Loopguard LoopEnabling loopguard on Sw2 Gi0/1 stops this ALTN port erroneously transitioning into a forwarding state for the segment when BPDU’s have stopped being received on the port i.e. it stops the port going from an ALTN port to a designated port when BPDU’s are no longer received. In our scenario where the fiber connected to Sw2’s Rx port broke, it means that when BPDU’s are no longer received from Sw3, and the port gets put into loop inconsistent state (which is basically a STP blocking state) until BPDU’s are received again.

If we were to use UDLD instead of loop guard, this would effectively do the same thing. So when the fiber to Sw2’s Rx port fails, and UDLD is in aggressive mode, the port is put into error disabled. The way UDLD works out that there is a unidirectional link (i.e. just 1 part of the fiber is broke) is pretty cool. Each switch sends out periodic Ethernet multicast UDLD hello’s destined to 0100.0ccc.cccd and lists its own device ID, port ID, time-out value, and a bunch of other parameters. When a switch receives this UDLD frame, it does two things; it stores and caches this information from the neighbor, and it echos the same device ID and Port ID it just received in the UDLD hello back towards originating switch. When the originating switch sees the UDLD frame come in with his own device ID and Port ID, it knows a UDLD neighbor exists out of the interface. These multicast hellos are used to build and maintain the neighbor relationship, and are expected to be received before the time-out interval expires in order to keep the neighbor alive from a UDLD perspective.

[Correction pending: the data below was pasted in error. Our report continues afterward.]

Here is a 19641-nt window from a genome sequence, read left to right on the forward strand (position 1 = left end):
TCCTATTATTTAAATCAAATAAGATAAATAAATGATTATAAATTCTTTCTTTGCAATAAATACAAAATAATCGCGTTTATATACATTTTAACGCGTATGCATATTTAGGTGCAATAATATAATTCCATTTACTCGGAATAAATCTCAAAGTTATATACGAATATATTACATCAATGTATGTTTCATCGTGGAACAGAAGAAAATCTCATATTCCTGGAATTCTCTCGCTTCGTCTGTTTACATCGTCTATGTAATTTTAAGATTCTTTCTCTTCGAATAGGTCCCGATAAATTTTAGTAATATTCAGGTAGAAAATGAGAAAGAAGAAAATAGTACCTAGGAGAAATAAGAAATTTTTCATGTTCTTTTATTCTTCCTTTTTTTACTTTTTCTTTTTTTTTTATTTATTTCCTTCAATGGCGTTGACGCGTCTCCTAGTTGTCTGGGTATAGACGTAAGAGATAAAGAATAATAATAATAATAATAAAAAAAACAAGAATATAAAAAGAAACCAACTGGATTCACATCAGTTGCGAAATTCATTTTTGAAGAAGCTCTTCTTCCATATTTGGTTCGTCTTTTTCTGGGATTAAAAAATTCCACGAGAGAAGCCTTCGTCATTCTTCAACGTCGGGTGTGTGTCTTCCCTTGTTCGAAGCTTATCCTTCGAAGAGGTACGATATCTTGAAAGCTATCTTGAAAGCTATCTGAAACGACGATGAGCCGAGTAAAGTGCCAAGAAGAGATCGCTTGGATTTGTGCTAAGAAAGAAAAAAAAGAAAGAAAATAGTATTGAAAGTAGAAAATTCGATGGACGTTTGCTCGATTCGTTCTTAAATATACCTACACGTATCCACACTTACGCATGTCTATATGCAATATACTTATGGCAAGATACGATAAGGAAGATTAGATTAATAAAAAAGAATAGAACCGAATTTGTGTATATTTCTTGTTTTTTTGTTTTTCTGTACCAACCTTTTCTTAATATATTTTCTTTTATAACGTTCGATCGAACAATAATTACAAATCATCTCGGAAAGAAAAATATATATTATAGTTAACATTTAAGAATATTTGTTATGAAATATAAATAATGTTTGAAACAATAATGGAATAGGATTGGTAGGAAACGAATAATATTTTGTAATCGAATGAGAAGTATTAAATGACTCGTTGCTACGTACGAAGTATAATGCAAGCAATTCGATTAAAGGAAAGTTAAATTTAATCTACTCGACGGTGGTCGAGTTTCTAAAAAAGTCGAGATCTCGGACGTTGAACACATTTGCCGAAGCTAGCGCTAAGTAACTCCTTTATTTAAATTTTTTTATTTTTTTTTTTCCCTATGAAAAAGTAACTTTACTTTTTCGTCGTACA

So in my topology, when the fiber is broken on the Sw3 Tx port, UDLD identifies that we are no longer seeing a UDLD frame back in on the Gi0/1 interface (that would normally list Sw3‘s devie-ID and port-ID), and when the UDLD time-out period expires, the switch transmits 8 UDLD frames, one per second, and if no reply is received then the port goes into err-disabled. This is the default action of aggressive mode. In normal mode, the port just goes into the unknown state, which is designed for an “informational purpose”. In reality, that’s just useless, so use aggressive mode to prevent loops.

The key differences between UDLD and loop guard then, is that UDLD protects against mis-wiring of your fiber ports, or a physical wiring problem that would cause your upper layer protocols like spanning-tree to break. Note though, that UDLD is not a part of spanning-tree, nor does it play any part in a spanning-tree topology. It is merely there as a helper for spanning-tree because spanning-tree is unable to identify a fault at layer 1 like this that would cause a loop in the network. Now loop guard is a spanning-tree optimisation and its function is to stop root or ALTN ports transitioning into the designated/forwarding state. A lot of the time loop guard is going to kick in when there is a physical layer problem as I showed in my example, but it can also protect against some spanning-tree stupidity or moron-bad configured ACLs. For example let’s say someone accidentally went to the gi0/1 interface on Sw2 and configured #spanning-tree bpdufilter enable. The port would neither send or receive BPDU’s, and it would become designated and cause a loop. If loop guard was pre-configured on the port, it would just go into loop inconsistent state and be blocked. UDLD would be non the wiser, but loop guard would see this problem.

The recommended best practice is to use both UDLD and loop guard together. It’s also recommended to make sure that you tune your UDLD timers to detect a layer 1 problem faster than spanning-tree can transition a port into designated/forwarding state.